Bonita Marshall alleged that Safeway over-garnished her wages and the wages of similarly situated employees. By so doing, Ms. Marshall argued Safeway violated the Maryland Wage Payment and Collection Law. She sought back wages, triple damages, injunctive relief, class certification, and attorney's fees.
Safeway admitted it over-garnished Ms. Marshall's wages. But Safeway claimed it repaid her and changed its policies to insure the over-garnishment never happened again.
The Court of Special Appeals ruled that Safeway did not withhold Ms. Marshall's wages in violation of the Wage Payment and Collection Law but garnished her wages. The Court also noted Ms. Marshall had remedies in the case that led to the garnishment. Ultimately, the Court affirmed the trial court's rulings denying class certification, injunctive relief, and damages.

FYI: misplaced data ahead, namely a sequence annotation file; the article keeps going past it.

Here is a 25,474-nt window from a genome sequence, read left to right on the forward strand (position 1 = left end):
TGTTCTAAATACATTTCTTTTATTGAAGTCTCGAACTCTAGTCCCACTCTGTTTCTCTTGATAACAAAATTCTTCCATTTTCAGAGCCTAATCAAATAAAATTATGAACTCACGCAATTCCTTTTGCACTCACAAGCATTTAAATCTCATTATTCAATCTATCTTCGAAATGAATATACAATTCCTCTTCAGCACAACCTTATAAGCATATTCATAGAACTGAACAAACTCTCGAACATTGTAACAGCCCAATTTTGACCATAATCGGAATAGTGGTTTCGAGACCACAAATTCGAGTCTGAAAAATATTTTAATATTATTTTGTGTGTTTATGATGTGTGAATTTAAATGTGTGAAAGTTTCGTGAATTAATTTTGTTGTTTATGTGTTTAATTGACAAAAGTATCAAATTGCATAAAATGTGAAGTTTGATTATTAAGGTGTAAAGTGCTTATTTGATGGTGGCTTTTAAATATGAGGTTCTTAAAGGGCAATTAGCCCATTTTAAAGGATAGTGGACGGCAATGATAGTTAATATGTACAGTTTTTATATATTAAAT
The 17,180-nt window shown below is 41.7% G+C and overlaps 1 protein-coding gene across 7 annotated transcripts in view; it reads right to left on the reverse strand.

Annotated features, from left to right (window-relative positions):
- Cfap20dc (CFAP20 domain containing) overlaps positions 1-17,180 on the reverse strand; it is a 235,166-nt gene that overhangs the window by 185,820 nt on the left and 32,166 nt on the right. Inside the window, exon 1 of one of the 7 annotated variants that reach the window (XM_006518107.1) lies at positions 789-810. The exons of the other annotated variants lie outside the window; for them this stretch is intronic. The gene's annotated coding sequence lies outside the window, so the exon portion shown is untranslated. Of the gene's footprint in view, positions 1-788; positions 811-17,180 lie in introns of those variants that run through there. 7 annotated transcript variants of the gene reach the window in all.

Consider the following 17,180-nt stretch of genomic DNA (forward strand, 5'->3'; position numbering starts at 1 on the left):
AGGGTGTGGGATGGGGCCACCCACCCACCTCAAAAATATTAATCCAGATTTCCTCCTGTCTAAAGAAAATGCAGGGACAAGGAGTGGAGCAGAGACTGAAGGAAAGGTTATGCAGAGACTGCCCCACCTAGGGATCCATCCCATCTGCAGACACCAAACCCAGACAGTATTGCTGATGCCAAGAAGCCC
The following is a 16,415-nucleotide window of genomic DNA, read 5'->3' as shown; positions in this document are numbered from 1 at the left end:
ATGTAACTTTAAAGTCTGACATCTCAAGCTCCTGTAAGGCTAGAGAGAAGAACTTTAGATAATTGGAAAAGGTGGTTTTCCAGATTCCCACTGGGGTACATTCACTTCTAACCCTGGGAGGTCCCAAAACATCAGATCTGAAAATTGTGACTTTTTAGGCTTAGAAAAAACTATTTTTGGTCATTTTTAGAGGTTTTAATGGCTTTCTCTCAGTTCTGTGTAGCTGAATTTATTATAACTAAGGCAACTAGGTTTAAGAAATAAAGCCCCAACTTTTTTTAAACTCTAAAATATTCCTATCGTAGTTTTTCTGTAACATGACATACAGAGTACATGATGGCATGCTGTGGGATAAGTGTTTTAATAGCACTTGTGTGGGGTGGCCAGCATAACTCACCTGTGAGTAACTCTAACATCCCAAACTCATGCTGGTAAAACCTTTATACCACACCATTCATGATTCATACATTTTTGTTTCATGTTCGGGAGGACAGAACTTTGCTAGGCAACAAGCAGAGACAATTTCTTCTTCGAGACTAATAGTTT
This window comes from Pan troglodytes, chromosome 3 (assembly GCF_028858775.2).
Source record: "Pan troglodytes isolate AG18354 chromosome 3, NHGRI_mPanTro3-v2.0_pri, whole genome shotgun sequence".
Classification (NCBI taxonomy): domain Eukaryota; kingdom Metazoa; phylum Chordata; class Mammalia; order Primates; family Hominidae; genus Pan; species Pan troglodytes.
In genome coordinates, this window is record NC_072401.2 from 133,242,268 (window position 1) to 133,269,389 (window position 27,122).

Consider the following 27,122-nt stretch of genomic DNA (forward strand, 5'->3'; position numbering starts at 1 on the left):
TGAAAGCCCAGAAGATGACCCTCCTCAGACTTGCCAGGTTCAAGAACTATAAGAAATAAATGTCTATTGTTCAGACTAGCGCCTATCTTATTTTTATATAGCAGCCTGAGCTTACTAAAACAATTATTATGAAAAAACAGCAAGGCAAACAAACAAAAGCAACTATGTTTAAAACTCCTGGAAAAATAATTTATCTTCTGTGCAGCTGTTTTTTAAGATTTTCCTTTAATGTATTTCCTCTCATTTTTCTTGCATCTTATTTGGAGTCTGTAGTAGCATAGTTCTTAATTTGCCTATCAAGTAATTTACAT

The Court of Appeals granted certiorari on a wide variety of issues in the case, including whether the over-garnishment of wages is a claim under the Maryland Wage Payment and Collection Law.
UPDATE 1. Argument was held February 10, 2014.
UPDATE 2. On March 26, 2014, the Court of Appeals issued its decision. It affirmed the Circuit Court's decision. The Court of Appeals did find that an employer violates the Maryland Wage Payment and Collection Law if it makes an unlawful deduction from an employee's wage.